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(formerly Brisbane G)

Lat: 49.8°S, Long: 84.5°E, Diam: 132 km, Depth: 2.94 km, Rükl 76, pre-Nectarian

external image normal_Lyot_LO-IV-009M_LTVT.JPGLyot.jpg
Upper frame: Lunar Orbiter IV (LO-IV-009M). Lower frame: Lunar Reconnaissance Orbiter.
Note the ghost crater at the eastern sector of Lyot's floor.


LPOD Photo Gallery Lunar Orbiter Images Apollo Images Kaguya Image, looking northward

  • Lyot as seen by a Hasselblad camera of Apollo 15, and captured on color film: AS15-96-13093. In this photograph, the location of Lyot is about halfway between the frame's centre and upper left corner. See also the Hi-Res scan: AS15-96-13093 HR.
  • Research: Danny Caes


(LAC zone 129A2) USGS Digital Atlas PDF


Description: Wikipedia


Additional Information

Depth data from Kurt Fisher database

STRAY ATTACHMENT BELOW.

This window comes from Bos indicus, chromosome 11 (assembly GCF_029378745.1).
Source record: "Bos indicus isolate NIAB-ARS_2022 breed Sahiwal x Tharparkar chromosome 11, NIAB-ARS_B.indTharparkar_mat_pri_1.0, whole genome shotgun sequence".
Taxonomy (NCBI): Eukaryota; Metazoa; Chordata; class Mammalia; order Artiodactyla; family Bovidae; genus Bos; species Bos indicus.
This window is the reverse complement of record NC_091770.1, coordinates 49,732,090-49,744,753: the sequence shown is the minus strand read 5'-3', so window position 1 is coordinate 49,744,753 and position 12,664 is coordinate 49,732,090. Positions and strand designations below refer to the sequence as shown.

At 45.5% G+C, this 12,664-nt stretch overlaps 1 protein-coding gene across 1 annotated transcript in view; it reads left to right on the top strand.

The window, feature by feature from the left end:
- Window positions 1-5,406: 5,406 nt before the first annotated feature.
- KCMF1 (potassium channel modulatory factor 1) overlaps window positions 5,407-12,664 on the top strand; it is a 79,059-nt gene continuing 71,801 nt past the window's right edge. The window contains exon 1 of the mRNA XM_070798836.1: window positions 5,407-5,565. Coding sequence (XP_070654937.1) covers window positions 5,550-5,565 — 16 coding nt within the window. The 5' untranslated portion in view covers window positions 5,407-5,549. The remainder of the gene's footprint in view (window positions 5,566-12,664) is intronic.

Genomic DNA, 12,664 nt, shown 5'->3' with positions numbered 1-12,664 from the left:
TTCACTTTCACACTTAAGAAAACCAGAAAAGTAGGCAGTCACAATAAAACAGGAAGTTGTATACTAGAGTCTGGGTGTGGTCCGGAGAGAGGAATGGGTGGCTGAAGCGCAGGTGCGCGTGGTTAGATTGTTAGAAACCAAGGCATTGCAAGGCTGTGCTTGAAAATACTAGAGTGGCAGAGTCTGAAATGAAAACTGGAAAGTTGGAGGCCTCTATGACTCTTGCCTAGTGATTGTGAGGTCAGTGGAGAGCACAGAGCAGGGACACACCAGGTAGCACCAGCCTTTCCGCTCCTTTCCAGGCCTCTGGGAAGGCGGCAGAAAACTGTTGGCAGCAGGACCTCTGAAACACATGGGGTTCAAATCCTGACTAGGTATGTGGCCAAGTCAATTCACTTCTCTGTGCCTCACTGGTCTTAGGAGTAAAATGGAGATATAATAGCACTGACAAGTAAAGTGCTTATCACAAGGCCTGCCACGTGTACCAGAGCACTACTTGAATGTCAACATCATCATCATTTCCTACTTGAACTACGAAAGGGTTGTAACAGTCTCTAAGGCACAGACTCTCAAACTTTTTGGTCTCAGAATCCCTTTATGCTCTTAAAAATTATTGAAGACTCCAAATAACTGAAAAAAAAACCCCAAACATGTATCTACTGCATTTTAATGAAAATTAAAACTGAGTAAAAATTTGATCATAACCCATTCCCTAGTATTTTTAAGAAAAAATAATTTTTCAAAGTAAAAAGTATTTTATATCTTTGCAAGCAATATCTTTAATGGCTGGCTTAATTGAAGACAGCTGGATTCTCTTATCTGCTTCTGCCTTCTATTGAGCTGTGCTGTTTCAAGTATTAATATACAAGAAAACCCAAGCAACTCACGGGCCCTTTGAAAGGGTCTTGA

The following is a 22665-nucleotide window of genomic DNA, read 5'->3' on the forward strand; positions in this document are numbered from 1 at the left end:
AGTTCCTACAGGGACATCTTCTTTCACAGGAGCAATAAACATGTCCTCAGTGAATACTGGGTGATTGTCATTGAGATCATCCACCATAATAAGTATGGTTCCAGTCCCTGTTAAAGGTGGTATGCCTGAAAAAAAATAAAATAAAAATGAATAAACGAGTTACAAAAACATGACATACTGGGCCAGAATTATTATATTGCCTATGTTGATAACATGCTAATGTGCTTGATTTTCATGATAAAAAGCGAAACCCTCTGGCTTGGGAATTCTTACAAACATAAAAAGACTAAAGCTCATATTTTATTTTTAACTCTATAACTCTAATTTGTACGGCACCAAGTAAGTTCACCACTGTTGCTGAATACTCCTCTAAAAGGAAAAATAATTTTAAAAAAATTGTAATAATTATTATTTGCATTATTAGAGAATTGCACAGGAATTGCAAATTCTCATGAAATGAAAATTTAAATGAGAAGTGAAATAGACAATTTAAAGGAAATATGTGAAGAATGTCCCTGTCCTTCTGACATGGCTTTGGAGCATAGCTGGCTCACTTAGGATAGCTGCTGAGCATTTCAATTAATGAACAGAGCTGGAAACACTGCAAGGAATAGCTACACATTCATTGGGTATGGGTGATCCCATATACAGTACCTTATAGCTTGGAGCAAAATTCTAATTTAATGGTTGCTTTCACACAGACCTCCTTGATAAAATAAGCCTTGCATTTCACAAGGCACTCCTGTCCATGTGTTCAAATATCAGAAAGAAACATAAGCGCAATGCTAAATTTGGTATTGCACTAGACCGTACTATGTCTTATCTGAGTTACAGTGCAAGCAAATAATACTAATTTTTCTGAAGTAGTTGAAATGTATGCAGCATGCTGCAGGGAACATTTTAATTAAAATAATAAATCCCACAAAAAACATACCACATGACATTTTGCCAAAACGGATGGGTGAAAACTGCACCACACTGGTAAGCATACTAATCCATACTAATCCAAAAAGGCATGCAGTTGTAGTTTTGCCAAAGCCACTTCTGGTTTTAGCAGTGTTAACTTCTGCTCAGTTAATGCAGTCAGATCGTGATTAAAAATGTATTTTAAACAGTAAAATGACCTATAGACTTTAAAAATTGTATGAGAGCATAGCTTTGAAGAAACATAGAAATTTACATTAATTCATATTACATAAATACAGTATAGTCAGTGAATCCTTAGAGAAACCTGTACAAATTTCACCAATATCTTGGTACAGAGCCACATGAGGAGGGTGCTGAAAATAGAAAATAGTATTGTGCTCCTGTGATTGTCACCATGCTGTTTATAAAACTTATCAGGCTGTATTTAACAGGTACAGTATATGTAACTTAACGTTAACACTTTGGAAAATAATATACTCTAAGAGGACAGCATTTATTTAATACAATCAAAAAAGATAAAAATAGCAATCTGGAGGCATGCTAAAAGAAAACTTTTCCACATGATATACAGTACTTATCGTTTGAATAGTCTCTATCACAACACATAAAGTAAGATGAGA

• Westfall, 2000: 2.94 km


  • Bernard Ferdinand Lyot (February 27, 1897 – April 2, 1952) was a French astronomer. He earned a reputation of being an expert of polarized and monochromatic light. Throughout the 1930's, he labored to perfect the coronagraph, which he invented to observe the corona without having to wait for a solar eclipse. In 1938, he showed a movie of the corona in action to the International Astronomical Union.
  • Name originally proposed by Wilkins and Moore for Ptolemaeus A, but not approved by the IAU. The name was shifted to the present crater in the Rectified Lunar Atlas (1963) (Whitaker, 1999, p235). New nomenclature approved by IAU in 1964.
  • Dorsum Lyot is an unofficial name from D.Caes for the wrinkle ridge on the floor of Lyot.

LPOD Articles

A Dome on the Limb


A Portfolio of Lunar Drawings (Harold Hill), page 240.

B. F. Lyot in the Sourcebook Project (William R. Corliss)

- In Mysterious Universe, a handbook of astronomical anomalies (1979) :
  • Page 73: The Blunted Cusp Effect and Terminator Irregularities (at planet Mercury) (Dale P. Cruikshank, Strolling Astronomer, 1963).
  • Page 119: A review of some ALPO Venus studies (Dale P. Cruikshank, Strolling Astronomer, 1963).